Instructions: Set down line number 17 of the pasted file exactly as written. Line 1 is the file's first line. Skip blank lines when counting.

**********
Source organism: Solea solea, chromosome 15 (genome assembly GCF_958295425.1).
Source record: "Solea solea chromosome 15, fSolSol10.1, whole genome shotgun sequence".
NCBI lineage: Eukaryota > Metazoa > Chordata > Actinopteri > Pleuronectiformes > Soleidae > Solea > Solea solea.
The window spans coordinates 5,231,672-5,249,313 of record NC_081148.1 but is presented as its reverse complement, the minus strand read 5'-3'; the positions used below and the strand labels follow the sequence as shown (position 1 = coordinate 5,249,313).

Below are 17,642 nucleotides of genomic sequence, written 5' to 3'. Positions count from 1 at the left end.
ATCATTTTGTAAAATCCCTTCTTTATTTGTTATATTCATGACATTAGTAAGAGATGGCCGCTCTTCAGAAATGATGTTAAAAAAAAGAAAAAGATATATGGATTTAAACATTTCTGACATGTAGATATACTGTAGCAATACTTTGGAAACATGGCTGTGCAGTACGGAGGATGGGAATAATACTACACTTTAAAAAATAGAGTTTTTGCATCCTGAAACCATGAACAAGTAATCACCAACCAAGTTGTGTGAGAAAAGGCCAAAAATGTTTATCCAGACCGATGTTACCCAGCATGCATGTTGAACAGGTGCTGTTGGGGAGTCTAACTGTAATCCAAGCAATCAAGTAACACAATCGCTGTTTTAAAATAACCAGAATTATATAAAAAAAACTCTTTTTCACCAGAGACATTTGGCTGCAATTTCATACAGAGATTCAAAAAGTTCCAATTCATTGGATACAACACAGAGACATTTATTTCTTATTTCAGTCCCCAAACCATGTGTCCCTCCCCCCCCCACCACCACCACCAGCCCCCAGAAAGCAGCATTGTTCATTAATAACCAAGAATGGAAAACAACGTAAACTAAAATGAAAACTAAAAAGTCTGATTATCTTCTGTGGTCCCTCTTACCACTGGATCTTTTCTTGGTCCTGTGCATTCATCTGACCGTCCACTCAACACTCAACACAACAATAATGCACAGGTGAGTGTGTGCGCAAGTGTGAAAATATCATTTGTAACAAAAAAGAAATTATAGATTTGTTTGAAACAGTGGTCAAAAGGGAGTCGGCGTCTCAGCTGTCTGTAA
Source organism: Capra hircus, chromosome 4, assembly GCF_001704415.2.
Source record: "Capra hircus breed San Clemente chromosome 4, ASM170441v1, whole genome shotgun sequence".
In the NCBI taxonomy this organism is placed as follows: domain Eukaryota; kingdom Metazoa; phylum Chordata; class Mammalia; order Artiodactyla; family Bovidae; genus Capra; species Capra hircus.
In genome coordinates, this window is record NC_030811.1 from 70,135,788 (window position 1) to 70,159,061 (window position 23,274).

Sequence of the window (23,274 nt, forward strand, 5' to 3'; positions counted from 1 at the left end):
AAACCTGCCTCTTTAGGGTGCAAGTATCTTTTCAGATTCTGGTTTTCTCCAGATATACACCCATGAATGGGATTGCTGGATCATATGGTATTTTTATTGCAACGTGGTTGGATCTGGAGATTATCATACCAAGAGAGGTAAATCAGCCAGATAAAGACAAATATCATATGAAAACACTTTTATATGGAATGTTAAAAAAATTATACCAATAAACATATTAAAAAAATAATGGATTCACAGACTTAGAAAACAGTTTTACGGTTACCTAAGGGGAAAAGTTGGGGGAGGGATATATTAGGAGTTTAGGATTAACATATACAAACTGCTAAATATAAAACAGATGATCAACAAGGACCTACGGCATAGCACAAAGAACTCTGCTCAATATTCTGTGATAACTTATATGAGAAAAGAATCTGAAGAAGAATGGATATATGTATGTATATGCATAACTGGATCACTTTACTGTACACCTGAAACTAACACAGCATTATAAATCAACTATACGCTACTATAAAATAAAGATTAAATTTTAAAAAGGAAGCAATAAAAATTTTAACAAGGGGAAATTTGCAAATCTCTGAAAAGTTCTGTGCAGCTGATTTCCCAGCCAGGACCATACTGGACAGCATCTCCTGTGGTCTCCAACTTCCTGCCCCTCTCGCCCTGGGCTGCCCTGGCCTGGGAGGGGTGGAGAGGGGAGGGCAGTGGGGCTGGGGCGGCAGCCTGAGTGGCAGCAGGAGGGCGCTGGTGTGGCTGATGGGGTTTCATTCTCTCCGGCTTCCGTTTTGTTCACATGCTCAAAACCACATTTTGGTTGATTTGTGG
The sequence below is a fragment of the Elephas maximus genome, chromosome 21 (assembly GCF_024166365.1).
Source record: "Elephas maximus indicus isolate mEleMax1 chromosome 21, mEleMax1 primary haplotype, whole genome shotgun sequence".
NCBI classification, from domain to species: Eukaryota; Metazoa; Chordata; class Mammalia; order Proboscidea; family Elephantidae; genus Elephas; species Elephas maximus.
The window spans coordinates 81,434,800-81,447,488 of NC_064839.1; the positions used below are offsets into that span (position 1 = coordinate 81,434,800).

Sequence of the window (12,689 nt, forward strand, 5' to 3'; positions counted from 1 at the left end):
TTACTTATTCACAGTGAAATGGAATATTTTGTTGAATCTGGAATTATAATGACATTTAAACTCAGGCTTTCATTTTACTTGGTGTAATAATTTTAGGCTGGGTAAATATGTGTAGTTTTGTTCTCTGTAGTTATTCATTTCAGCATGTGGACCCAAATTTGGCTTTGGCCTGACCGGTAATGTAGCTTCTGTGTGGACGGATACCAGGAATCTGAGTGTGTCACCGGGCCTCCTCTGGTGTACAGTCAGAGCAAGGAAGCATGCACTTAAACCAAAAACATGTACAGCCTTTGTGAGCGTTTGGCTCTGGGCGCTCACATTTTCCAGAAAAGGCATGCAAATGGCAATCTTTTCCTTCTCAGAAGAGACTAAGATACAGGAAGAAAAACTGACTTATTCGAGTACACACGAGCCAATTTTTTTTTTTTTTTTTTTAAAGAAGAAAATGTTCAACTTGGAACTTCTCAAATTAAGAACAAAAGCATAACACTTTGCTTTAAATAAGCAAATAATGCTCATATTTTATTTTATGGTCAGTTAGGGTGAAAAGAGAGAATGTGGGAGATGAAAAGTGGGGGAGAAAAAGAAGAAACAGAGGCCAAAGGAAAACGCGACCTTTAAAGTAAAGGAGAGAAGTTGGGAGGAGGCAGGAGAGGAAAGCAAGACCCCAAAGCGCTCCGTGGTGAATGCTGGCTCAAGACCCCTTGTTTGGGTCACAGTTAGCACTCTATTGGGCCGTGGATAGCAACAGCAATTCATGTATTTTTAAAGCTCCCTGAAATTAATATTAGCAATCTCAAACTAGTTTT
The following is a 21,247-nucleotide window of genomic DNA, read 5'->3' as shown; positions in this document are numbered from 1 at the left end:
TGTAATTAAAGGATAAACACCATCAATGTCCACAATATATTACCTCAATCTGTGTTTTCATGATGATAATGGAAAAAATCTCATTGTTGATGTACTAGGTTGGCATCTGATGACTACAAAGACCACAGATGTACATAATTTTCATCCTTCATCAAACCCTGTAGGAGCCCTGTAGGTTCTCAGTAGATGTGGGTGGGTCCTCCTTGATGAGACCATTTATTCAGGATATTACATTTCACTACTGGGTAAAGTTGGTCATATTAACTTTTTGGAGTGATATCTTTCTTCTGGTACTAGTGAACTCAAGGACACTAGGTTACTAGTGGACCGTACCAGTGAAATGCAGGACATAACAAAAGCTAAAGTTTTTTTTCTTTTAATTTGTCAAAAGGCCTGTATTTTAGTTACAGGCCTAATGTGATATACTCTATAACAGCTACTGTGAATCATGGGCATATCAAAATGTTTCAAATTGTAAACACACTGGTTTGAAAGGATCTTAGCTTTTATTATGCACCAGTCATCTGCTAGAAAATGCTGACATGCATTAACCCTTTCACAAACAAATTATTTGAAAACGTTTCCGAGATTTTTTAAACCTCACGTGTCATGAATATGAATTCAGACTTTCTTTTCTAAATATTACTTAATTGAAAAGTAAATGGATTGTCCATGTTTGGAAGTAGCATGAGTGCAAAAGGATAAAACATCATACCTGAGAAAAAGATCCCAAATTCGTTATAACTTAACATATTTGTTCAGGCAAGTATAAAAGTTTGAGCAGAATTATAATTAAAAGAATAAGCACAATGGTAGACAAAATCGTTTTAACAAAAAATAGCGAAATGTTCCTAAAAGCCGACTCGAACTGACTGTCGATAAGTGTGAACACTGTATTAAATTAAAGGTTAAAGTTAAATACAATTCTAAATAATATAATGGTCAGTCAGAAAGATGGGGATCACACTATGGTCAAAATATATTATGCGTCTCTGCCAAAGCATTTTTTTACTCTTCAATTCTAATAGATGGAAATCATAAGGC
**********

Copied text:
Sequence of the window (12,689 nt, forward strand, 5' to 3'; positions counted from 1 at the left end):